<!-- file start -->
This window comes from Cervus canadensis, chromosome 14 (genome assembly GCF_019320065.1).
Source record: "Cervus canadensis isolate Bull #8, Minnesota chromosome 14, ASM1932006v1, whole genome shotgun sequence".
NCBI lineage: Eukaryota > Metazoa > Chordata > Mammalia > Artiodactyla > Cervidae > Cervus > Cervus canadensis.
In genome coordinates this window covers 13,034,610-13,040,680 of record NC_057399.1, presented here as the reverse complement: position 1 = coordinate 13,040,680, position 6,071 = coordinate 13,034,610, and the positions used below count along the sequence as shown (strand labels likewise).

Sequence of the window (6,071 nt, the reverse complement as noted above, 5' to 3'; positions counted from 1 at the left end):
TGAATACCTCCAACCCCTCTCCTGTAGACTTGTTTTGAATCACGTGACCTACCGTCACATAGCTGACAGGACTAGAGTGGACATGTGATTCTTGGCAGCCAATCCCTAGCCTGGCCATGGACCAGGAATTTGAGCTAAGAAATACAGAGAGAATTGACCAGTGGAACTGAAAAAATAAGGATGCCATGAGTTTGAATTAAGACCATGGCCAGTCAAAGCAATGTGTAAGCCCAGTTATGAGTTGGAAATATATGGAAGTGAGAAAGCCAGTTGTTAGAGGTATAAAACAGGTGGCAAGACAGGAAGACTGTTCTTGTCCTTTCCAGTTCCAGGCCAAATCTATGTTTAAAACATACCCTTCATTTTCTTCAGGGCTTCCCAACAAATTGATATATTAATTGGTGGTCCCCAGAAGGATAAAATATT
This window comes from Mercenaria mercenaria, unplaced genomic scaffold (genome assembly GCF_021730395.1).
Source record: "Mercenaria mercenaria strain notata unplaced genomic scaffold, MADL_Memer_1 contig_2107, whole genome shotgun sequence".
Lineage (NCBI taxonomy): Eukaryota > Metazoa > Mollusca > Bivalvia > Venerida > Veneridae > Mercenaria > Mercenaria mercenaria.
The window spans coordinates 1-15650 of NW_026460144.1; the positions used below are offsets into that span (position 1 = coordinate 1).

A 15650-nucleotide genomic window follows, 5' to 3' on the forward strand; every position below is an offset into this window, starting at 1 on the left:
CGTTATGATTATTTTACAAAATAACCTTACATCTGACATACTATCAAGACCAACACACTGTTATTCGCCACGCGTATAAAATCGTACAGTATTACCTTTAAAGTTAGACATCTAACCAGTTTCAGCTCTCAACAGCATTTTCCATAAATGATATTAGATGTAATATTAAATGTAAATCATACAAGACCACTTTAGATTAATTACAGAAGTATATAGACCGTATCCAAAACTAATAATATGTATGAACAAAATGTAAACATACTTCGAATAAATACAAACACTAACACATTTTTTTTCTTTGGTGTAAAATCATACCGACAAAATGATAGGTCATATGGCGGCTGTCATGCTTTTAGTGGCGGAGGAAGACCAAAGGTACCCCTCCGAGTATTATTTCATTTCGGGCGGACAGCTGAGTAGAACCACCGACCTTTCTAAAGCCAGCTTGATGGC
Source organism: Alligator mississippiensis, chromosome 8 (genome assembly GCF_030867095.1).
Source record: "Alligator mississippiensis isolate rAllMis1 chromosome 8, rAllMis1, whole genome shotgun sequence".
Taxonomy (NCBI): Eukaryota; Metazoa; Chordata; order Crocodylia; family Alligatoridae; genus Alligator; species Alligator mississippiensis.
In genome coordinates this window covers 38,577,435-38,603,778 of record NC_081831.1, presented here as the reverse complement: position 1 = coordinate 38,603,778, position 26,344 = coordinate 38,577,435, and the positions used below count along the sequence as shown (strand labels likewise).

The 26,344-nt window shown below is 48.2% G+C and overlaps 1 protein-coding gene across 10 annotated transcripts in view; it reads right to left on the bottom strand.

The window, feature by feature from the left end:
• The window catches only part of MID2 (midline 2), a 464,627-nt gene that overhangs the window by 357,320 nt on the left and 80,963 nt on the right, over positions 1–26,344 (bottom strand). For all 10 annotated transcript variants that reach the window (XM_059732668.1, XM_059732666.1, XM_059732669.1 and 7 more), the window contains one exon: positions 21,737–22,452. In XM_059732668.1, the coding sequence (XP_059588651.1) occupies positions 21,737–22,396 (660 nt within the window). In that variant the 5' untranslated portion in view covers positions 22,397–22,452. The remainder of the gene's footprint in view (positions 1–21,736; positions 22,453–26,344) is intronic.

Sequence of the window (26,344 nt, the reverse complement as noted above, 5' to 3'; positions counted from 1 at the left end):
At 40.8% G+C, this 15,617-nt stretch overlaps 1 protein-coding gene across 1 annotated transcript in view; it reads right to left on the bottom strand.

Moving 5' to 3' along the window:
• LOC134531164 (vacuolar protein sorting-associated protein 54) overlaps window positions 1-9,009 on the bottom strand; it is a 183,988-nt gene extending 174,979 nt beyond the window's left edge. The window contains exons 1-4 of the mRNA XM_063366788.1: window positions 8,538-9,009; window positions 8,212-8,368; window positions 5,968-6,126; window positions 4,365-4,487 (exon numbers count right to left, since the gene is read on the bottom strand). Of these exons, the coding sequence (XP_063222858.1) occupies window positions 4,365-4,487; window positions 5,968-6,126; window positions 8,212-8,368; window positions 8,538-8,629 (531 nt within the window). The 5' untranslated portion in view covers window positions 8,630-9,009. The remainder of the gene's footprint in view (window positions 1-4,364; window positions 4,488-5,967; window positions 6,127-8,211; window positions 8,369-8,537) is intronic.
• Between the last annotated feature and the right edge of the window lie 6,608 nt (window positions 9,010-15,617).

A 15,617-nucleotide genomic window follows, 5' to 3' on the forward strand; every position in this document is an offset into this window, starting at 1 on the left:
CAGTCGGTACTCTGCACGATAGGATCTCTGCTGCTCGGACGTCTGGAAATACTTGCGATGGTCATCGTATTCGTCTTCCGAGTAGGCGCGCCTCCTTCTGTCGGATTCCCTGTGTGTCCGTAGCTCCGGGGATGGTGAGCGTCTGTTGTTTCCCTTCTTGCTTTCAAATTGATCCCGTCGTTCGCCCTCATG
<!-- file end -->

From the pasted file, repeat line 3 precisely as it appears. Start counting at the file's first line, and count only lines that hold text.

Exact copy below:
NCBI lineage: Eukaryota > Metazoa > Chordata > Mammalia > Artiodactyla > Cervidae > Cervus > Cervus canadensis.